That year Marry and brother Oliver Knight appeared with the Waterson family at a special Royal Albert Hall concert entitled A Mighty River of Song, and again later the same year at the BBC Electric Proms Concert Once in a Blue Moon: A Tribute to Lal Waterson in which they both played key roles as performers and curators.

Encouraged, in 2011 came the pair’s hugely acclaimed debut The Days That Shaped Me, which was nominated for a BBC Folk Award. That album, and it’s 2012 follow-up Hidden (again as Marry Waterson & Oliver Knight) showcased Marry’s highly original and distinctly English performance style – style that owes much to the folk tradition. Marry went on to team up with David A Jaycock for third album Two Wolves in 2015, which was released to fantastic critical praise. Having previously worked with Neill MacColl and Kate St. John on several projects including Hal Willner’s Rogue’s Gallery at Sydney Opera House and the Bright Phoebus tour, the pair were the obvious choice to produce the record.

Waterson has since been busy with a reissue of Bright Phoebus, Lal and Mike Waterson’s 1972 folk-noir masterpiece. Featuring performances from Lal, Mike and Norma Waterson, Martin Carthy, Richard Thompson, Ashley Hutchings, Dave Mattacks, Tim Hart and Maddy Prior, amongst others, the album is now recognised as a forward-thinking benchmark for the genre, and will be released by Domino Records in August.

If you would like to order a copy of the album (in CD or Vinyl), download it or just listen to snippets of selected tracks (track previews are usually on the download page) then click on the Marry Waterson and David A Jaycock link to be taken to our associated partner Amazon’s website. Buying through Amazon on folking.com helps us to recover a small part of our running costs, so please order anything you need as every little purchase helps us.

ORDER – [CD]

ORDER – [VINYL]

Artists’ website: http://marrywaterson.com/

‘Small Ways And Slowly’ – official video:

ROSIE HOOD – The Beautiful & The Actual (Rootbeat Records RBRCD36)

The Beautiful & The ActualRosie Hood’s debut solo album impresses on so many levels. Firstly, there’s her voice – a model of power and clarity; secondly there is the restraint of the accompaniments, even allowing for the presence of a string trio and Emma Smith’s mighty double bass and, finally, the template for the record. The Beautiful & The Actual is a quotation from Alfred Williams’ Folk Songs Of The Upper Thames and if you know anything about Williams you’ll know that he collected only words, never tunes, on the grounds that no-one would want to sing these songs again.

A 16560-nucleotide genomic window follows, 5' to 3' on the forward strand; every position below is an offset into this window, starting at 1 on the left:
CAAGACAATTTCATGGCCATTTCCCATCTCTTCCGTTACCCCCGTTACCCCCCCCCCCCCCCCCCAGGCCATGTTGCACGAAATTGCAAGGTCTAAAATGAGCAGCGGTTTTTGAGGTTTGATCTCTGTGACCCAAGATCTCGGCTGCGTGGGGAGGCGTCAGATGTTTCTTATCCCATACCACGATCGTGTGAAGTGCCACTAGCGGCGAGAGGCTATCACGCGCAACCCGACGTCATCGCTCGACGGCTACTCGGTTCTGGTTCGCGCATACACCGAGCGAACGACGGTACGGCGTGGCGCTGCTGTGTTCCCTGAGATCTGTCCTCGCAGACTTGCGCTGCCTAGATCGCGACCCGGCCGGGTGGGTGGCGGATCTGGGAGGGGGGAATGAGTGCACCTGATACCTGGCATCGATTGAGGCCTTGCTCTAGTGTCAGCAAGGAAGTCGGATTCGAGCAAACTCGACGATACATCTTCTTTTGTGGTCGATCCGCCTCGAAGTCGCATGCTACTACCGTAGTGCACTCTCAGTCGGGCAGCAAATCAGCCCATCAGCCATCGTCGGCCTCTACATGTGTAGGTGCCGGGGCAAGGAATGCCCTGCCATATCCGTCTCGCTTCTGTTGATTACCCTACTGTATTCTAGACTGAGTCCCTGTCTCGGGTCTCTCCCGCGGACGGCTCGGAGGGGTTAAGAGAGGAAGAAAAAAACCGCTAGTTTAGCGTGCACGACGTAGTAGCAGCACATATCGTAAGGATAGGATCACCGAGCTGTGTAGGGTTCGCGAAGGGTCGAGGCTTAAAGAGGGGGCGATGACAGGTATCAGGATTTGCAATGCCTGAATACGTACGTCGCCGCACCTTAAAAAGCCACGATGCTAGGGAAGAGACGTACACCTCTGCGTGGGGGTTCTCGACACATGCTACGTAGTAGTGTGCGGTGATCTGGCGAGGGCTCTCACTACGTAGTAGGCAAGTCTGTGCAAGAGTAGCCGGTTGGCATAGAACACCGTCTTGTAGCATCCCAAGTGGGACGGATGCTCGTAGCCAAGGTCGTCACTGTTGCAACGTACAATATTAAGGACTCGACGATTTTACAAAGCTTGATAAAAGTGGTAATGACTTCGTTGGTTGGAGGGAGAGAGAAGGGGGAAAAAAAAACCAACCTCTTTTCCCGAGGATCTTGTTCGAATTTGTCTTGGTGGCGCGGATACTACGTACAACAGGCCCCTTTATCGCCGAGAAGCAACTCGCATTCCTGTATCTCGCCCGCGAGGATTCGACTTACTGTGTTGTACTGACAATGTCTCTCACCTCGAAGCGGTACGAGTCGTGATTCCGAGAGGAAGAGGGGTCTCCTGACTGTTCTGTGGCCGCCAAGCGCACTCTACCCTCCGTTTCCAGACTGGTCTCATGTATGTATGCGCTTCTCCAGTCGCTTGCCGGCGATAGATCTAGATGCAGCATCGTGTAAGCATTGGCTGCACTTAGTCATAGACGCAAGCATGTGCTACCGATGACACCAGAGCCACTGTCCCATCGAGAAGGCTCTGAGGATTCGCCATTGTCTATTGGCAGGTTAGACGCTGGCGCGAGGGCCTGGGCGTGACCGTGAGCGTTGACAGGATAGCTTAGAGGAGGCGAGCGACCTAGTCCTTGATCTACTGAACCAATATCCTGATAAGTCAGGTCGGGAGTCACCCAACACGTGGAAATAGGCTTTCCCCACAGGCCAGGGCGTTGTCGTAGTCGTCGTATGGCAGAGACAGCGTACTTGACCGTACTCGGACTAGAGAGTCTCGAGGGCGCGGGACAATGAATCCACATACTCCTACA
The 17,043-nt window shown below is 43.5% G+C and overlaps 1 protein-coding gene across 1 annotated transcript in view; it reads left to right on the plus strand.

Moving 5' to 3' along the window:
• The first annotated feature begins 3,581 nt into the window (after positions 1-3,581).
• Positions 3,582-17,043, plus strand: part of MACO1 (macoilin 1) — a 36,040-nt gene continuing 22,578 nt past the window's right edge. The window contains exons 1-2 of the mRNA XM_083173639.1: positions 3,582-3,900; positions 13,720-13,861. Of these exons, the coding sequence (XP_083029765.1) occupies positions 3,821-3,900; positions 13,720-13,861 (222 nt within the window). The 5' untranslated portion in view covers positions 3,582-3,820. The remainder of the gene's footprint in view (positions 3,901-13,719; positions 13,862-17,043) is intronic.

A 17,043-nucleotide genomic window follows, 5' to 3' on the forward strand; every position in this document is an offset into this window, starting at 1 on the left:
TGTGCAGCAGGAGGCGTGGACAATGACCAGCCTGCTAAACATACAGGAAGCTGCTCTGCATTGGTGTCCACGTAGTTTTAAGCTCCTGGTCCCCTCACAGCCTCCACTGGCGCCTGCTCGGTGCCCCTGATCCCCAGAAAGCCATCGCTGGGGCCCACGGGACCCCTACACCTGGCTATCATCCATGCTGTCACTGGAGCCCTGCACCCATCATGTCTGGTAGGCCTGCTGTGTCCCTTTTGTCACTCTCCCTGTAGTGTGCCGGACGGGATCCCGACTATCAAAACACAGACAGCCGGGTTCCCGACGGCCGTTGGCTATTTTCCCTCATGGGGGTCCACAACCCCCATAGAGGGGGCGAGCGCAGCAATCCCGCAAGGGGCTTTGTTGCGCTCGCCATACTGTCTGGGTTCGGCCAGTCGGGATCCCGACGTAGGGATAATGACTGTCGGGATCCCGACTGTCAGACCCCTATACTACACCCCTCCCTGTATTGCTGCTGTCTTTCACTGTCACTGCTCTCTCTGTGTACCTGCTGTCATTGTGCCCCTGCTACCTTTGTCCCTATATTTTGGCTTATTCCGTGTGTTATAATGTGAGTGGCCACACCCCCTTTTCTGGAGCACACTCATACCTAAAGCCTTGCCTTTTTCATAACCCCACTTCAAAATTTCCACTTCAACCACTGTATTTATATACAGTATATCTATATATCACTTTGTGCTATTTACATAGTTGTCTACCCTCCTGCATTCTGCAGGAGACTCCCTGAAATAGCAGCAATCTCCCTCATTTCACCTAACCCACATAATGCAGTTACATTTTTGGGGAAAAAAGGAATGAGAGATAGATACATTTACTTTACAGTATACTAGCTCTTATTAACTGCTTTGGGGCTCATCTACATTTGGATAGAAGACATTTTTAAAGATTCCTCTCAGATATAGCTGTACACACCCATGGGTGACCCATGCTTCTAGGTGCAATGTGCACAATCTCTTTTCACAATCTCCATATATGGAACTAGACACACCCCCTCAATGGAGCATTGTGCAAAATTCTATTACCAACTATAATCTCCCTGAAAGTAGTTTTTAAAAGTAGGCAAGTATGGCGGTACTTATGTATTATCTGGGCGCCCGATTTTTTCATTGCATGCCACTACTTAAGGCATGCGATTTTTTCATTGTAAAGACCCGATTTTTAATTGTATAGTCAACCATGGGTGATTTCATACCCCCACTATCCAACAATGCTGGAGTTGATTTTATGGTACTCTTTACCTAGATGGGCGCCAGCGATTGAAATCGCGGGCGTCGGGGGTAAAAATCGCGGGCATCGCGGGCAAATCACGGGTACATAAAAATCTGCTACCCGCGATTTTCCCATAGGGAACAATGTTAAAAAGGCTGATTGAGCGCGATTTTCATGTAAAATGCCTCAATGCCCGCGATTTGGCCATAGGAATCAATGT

Many of Williams’ songs are unusual variants and I suspect that some of them, ‘Baker’s Oven’ for example, are unique. They provide a rich source of material for both singers and composers which is where Rosie comes in. She isn’t the first person to arrange Williams’ songs but probably the first to dedicate almost a whole album to him. She opens with ‘Lover’s Ghost’ matched with the tune of Packie Byrne’s version of ‘Holland Handkerchief’. This is an undeniably spooky tale made more so by its apparent simplicity. Having chilled your blood, Rosie injects some humour with a song of her own, ‘Furlong Of Flight’ concerning the unlikely story of an 11th century monk who constructed a pair of wings and flew down Malmesbury High Street before his crash landing.

‘William’s Sweetheart’ is a reworking of ‘William Taylor’ and ‘Lord Lovel’ borrows Peter Bellamy’s tune. ‘The Little Blind Girl’ is an unpublished text with a tune by Rosie who also wrote new melodies for variants of ‘The Red Herring’ and ‘The Cruel Mother’. Of the contemporary songs two, placed side by side, stand out. ‘Adrift, Adrift’ is Rosie’s song about refugees lost in the Mediterranean and John Archbold’s ‘The Hills Of Kandahar’ looks at the other end of the ongoing story, telling of a soldier killed by an IED in Afghanistan.

Supporting musicians include co-producer Tom A Wright, Ollie King, Jefferson Hamer and Emily Portman but Rosie’s voice dominates as it should with traditional music. The Beautiful & The Actual is high on my list of albums of the year.

Dai Jeffries

Artist’s website: www.rosiehood.co.uk

Rosie Hood and her band – ‘William’s Sweetheart’ live: